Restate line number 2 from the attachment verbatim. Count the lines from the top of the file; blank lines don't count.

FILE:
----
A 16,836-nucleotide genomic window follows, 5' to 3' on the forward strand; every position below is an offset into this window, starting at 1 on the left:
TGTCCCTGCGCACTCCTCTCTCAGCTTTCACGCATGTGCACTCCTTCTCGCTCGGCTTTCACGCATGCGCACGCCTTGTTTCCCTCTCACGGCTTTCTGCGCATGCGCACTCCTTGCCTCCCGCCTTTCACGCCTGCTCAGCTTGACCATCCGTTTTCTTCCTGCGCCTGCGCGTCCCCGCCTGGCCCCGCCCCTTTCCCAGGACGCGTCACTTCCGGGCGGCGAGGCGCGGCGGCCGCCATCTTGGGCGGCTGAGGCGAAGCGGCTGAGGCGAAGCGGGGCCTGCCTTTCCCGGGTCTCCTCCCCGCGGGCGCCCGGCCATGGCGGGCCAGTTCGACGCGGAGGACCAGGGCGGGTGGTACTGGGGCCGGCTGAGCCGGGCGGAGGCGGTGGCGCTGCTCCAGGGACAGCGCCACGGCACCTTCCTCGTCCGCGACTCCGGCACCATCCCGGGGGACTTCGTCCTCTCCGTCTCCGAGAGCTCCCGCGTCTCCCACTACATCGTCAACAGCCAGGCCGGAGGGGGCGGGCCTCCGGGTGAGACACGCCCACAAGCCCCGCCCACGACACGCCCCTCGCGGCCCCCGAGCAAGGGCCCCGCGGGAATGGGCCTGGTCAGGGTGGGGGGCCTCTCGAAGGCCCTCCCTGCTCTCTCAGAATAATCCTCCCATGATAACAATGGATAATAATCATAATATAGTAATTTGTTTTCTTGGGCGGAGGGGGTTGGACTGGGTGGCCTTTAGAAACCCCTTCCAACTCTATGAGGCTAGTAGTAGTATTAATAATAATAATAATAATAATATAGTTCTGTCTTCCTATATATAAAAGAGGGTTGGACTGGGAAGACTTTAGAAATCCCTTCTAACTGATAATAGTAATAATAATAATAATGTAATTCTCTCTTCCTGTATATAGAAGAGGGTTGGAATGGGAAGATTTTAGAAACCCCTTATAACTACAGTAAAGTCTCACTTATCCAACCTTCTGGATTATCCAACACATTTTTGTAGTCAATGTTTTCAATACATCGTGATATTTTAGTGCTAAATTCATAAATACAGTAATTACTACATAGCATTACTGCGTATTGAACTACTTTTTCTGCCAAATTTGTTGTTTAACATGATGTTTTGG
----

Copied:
TGTCCCTGCGCACTCCTCTCTCAGCTTTCACGCATGTGCACTCCTTCTCGCTCGGCTTTCACGCATGCGCACGCCTTGTTTCCCTCTCACGGCTTTCTGCGCATGCGCACTCCTTGCCTCCCGCCTTTCACGCCTGCTCAGCTTGACCATCCGTTTTCTTCCTGCGCCTGCGCGTCCCCGCCTGGCCCCGCCCCTTTCCCAGGACGCGTCACTTCCGGGCGGCGAGGCGCGGCGGCCGCCATCTTGGGCGGCTGAGGCGAAGCGGCTGAGGCGAAGCGGGGCCTGCCTTTCCCGGGTCTCCTCCCCGCGGGCGCCCGGCCATGGCGGGCCAGTTCGACGCGGAGGACCAGGGCGGGTGGTACTGGGGCCGGCTGAGCCGGGCGGAGGCGGTGGCGCTGCTCCAGGGACAGCGCCACGGCACCTTCCTCGTCCGCGACTCCGGCACCATCCCGGGGGACTTCGTCCTCTCCGTCTCCGAGAGCTCCCGCGTCTCCCACTACATCGTCAACAGCCAGGCCGGAGGGGGCGGGCCTCCGGGTGAGACACGCCCACAAGCCCCGCCCACGACACGCCCCTCGCGGCCCCCGAGCAAGGGCCCCGCGGGAATGGGCCTGGTCAGGGTGGGGGGCCTCTCGAAGGCCCTCCCTGCTCTCTCAGAATAATCCTCCCATGATAACAATGGATAATAATCATAATATAGTAATTTGTTTTCTTGGGCGGAGGGGGTTGGACTGGGTGGCCTTTAGAAACCCCTTCCAACTCTATGAGGCTAGTAGTAGTATTAATAATAATAATAATAATAATATAGTTCTGTCTTCCTATATATAAAAGAGGGTTGGACTGGGAAGACTTTAGAAATCCCTTCTAACTGATAATAGTAATAATAATAATAATGTAATTCTCTCTTCCTGTATATAGAAGAGGGTTGGAATGGGAAGATTTTAGAAACCCCTTATAACTACAGTAAAGTCTCACTTATCCAACCTTCTGGATTATCCAACACATTTTTGTAGTCAATGTTTTCAATACATCGTGATATTTTAGTGCTAAATTCATAAATACAGTAATTACTACATAGCATTACTGCGTATTGAACTACTTTTTCTGCCAAATTTGTTGTTTAACATGATGTTTTGG